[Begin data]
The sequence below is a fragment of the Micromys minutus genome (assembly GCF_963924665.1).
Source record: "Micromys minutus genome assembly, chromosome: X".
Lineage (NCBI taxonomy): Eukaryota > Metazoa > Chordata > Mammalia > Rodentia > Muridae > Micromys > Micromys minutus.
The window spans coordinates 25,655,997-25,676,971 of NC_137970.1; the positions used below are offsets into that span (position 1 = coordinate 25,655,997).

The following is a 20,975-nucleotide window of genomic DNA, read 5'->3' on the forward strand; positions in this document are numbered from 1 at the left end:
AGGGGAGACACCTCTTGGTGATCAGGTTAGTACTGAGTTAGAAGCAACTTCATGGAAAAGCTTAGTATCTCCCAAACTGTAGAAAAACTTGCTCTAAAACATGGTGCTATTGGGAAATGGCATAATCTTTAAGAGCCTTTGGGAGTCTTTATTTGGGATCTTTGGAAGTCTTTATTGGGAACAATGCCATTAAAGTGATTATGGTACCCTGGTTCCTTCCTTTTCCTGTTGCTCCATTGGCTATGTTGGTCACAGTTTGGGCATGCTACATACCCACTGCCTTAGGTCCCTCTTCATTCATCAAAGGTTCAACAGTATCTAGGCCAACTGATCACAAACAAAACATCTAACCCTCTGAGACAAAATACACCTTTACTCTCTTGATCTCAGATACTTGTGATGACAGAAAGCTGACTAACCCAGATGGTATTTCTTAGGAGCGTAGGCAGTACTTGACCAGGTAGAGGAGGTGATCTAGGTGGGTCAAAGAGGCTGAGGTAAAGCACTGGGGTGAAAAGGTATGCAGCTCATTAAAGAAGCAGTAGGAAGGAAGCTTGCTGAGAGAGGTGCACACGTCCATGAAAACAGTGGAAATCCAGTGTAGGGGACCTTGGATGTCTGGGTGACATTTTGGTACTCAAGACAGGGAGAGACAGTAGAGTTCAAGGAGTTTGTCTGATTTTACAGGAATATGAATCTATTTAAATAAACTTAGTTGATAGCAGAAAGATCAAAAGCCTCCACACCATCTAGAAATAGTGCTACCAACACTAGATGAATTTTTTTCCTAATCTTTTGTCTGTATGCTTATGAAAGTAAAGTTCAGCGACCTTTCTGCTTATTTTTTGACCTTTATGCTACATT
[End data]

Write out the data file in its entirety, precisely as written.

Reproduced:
The sequence below is a fragment of the Micromys minutus genome (assembly GCF_963924665.1).
Source record: "Micromys minutus genome assembly, chromosome: X".
Lineage (NCBI taxonomy): Eukaryota > Metazoa > Chordata > Mammalia > Rodentia > Muridae > Micromys > Micromys minutus.
The window spans coordinates 25,655,997-25,676,971 of NC_137970.1; the positions used below are offsets into that span (position 1 = coordinate 25,655,997).

The following is a 20,975-nucleotide window of genomic DNA, read 5'->3' on the forward strand; positions in this document are numbered from 1 at the left end:
AGGGGAGACACCTCTTGGTGATCAGGTTAGTACTGAGTTAGAAGCAACTTCATGGAAAAGCTTAGTATCTCCCAAACTGTAGAAAAACTTGCTCTAAAACATGGTGCTATTGGGAAATGGCATAATCTTTAAGAGCCTTTGGGAGTCTTTATTTGGGATCTTTGGAAGTCTTTATTGGGAACAATGCCATTAAAGTGATTATGGTACCCTGGTTCCTTCCTTTTCCTGTTGCTCCATTGGCTATGTTGGTCACAGTTTGGGCATGCTACATACCCACTGCCTTAGGTCCCTCTTCATTCATCAAAGGTTCAACAGTATCTAGGCCAACTGATCACAAACAAAACATCTAACCCTCTGAGACAAAATACACCTTTACTCTCTTGATCTCAGATACTTGTGATGACAGAAAGCTGACTAACCCAGATGGTATTTCTTAGGAGCGTAGGCAGTACTTGACCAGGTAGAGGAGGTGATCTAGGTGGGTCAAAGAGGCTGAGGTAAAGCACTGGGGTGAAAAGGTATGCAGCTCATTAAAGAAGCAGTAGGAAGGAAGCTTGCTGAGAGAGGTGCACACGTCCATGAAAACAGTGGAAATCCAGTGTAGGGGACCTTGGATGTCTGGGTGACATTTTGGTACTCAAGACAGGGAGAGACAGTAGAGTTCAAGGAGTTTGTCTGATTTTACAGGAATATGAATCTATTTAAATAAACTTAGTTGATAGCAGAAAGATCAAAAGCCTCCACACCATCTAGAAATAGTGCTACCAACACTAGATGAATTTTTTTCCTAATCTTTTGTCTGTATGCTTATGAAAGTAAAGTTCAGCGACCTTTCTGCTTATTTTTTGACCTTTATGCTACATT